Why We Hurt The Ones We Love
Relationships with lovers, children, and parents, serve as mirrors of the inner self. We learn how loving and worthy of love we are exclusively through interactions with loved ones.
The anger and resentment these feelings stimulate are to punish the loved one, not for his/her behavior so much as for the wounded sense of self they seem to reflect.
- A distressed or misbehaving child can seem to make one feel like a failure as a parent and thoroughly unlovable.
- A raging or withdrawing parent can seem to make a child feel inadequate and unworthy of compassion, trust, and love.
- A distracted or controlling spouse can make one feel devalued and unlovable.
Love relationships build the sense of self, so long as they provide:
If a relationship consistently fails in any of the above, it loses its self-building function and does more harm than good.
- Unconditional safety and security for all parties
- High levels of compassion
- Freedom from resentment, hostility, abuse, and other emotional constraints.
If it falls below the threshold of safety and security, it becomes self-destroying.
Abusive partners and parents are like the rest of us, only more extreme.
They use anger and aggression for temporary relief of self-diminishment caused by self-doubt, guilt, shame, or feelings of powerlessness. Because abusive arousal resolves in still more guilt, shame, and powerlessness, the family becomes trapped in a downward spiral of despair.
What Abuse Can Do to You and Your Family
No One Escapes!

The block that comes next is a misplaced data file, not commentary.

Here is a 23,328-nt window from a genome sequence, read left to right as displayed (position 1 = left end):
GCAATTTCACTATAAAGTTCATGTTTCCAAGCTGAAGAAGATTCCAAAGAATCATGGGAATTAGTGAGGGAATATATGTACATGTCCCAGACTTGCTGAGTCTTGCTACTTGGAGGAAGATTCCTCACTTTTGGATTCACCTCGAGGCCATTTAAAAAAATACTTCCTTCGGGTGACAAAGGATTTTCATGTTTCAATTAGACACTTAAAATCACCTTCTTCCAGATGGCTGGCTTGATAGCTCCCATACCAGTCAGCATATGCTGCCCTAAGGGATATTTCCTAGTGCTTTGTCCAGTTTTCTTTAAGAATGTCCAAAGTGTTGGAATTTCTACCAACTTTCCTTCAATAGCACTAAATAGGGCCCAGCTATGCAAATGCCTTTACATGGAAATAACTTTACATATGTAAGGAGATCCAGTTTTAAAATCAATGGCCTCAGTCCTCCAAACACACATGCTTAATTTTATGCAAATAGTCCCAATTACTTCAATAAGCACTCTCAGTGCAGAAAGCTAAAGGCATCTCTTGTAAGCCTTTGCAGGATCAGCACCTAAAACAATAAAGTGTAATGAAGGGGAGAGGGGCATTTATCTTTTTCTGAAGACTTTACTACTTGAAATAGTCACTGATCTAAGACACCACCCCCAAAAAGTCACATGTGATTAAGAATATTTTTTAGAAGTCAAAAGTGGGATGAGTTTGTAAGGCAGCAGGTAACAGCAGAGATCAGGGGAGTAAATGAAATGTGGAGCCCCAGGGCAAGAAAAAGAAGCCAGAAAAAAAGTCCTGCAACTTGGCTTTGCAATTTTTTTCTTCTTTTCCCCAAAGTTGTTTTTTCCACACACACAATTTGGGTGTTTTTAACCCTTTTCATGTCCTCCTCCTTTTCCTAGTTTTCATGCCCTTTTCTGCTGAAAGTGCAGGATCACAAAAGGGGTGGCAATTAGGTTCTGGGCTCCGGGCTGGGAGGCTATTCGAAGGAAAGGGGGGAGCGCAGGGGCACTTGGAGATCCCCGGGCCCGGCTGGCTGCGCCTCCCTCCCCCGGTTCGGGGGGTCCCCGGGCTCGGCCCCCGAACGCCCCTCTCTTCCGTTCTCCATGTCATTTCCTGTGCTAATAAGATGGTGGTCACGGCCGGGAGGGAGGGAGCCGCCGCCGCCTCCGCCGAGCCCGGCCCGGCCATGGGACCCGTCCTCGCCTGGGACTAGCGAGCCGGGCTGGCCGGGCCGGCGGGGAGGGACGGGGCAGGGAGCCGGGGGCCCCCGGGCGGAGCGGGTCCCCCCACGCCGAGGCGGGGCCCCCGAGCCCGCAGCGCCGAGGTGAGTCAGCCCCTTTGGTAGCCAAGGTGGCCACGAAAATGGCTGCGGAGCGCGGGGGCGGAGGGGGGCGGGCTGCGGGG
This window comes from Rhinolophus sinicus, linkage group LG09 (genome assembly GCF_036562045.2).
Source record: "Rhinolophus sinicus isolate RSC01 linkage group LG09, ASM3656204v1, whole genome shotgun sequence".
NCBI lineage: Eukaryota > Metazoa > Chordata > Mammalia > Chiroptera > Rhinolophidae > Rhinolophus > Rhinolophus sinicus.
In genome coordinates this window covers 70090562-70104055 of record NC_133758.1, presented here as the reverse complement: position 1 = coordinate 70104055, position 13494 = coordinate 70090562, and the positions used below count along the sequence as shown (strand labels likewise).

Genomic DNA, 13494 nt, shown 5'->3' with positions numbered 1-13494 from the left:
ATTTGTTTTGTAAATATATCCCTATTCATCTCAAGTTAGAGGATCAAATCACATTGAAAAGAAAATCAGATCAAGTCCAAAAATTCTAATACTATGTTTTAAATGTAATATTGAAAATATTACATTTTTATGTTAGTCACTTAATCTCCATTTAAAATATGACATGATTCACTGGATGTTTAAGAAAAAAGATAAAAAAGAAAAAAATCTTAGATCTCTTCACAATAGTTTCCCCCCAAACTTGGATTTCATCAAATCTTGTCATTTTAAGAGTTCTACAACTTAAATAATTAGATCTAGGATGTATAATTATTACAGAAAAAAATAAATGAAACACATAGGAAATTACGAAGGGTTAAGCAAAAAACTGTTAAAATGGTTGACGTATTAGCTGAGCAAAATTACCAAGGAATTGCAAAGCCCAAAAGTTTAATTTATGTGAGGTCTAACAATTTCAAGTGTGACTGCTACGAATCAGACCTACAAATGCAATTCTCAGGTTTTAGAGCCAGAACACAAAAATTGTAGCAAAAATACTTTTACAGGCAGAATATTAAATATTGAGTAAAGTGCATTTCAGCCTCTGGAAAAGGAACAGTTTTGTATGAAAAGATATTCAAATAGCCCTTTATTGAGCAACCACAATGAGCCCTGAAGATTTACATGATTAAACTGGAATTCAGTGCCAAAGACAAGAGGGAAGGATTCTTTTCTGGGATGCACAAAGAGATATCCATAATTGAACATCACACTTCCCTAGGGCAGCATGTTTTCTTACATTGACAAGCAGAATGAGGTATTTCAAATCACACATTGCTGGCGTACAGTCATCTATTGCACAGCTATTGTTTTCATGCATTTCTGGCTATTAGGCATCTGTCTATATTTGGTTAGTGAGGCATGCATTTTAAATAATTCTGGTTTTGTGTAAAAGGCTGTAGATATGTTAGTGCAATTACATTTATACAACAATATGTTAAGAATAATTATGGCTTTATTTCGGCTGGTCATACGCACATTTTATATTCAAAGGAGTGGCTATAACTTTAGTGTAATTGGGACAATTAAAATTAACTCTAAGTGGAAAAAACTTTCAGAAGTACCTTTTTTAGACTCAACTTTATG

- All victims of family abuse, all abusers, all children of victims and all witnesses of abuse lose some degree of dignity and autonomy (the ability to decide one's own thoughts, feelings, and behavior).
- At least half of victims, abusers, children, and witnesses suffer from clinical anxiety and/or depression.
- Most lack self-esteem.
- Emotional abuse is usually more psychologically damaging than physical abuse.
Important questions to ask yourself
- Abuse tends to get worse without intervention from someone outside the family who glimpses through the veil of pretense.
- Witnessing abuse makes a more likely to become either an abuser or a victim of abuse. As adults they are at increased risk of alcoholism, criminality, mental health problems, poverty.
- Symptoms of children in abusive families may include one or more of the following: depression (looks like chronic boredom), anxiety, school problems, aggressiveness, hyperactivity, low self-esteem, exhibiting over-emotionality (anger or excitability or frequent crying), or no emotions at all.
- Symptoms of victims and abusers often include one or more of the following:
- trouble sleeping
- frequent periods of sadness and crying
- continual worry and anxiety
- excessive anger
- confusion/impaired decision-making.
- Do I like myself?
- Am I able to realize my potential?
- Do I feel safe?
- Do my children like themselves?
- Are they able to realize their fullest potential?
Definition of Abuse: Failure of Compassion
Abuse is hurting the feelings or body of someone else to alter some unpleasant feeling within the self. Because compassion regulates unpleasant internal feelings, all abuse is a failure of compassion for self and loved ones.
Physical abuse: hitting, punching, slapping, pushing, grabbing, kicking, and any unwanted touching, sexual or non-sexual, as well as threatening, coercing, or intimidating.
- Attack on a person's autonomy, identity, privacy, sense of self, or self-esteem; attempting to control, isolate, or force behavior against his or her will
- Criticizing what a person is, rather than what he/she does.
||"I feel you can do a little more to help keep the house clean."
||"I disagree with your opinion."
|"You're a slut."
||"I felt jealous when I saw you talk to him. I need to regulate my jealousy."
|"You're a bitch."
||"I feel devalued when you shout."
|"You're a bad kid."
||"I don't like it when you talk that way to me."